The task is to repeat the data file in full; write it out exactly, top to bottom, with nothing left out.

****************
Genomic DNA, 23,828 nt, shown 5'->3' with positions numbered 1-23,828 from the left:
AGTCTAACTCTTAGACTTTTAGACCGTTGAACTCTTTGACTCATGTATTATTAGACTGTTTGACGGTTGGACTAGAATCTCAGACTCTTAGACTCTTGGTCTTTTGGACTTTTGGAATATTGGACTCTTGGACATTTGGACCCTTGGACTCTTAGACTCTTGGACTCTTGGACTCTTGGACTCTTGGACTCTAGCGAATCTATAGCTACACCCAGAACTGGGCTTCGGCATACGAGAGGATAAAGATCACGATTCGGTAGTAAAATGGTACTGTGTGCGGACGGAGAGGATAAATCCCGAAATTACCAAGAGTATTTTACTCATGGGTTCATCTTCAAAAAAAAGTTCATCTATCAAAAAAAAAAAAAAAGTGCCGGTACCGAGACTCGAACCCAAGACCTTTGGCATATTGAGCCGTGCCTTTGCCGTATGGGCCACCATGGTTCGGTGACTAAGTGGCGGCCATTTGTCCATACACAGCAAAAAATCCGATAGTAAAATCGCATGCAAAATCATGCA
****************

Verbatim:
Genomic DNA, 23,828 nt, shown 5'->3' with positions numbered 1-23,828 from the left:
AGTCTAACTCTTAGACTTTTAGACCGTTGAACTCTTTGACTCATGTATTATTAGACTGTTTGACGGTTGGACTAGAATCTCAGACTCTTAGACTCTTGGTCTTTTGGACTTTTGGAATATTGGACTCTTGGACATTTGGACCCTTGGACTCTTAGACTCTTGGACTCTTGGACTCTTGGACTCTTGGACTCTAGCGAATCTATAGCTACACCCAGAACTGGGCTTCGGCATACGAGAGGATAAAGATCACGATTCGGTAGTAAAATGGTACTGTGTGCGGACGGAGAGGATAAATCCCGAAATTACCAAGAGTATTTTACTCATGGGTTCATCTTCAAAAAAAAGTTCATCTATCAAAAAAAAAAAAAAAGTGCCGGTACCGAGACTCGAACCCAAGACCTTTGGCATATTGAGCCGTGCCTTTGCCGTATGGGCCACCATGGTTCGGTGACTAAGTGGCGGCCATTTGTCCATACACAGCAAAAAATCCGATAGTAAAATCGCATGCAAAATCATGCA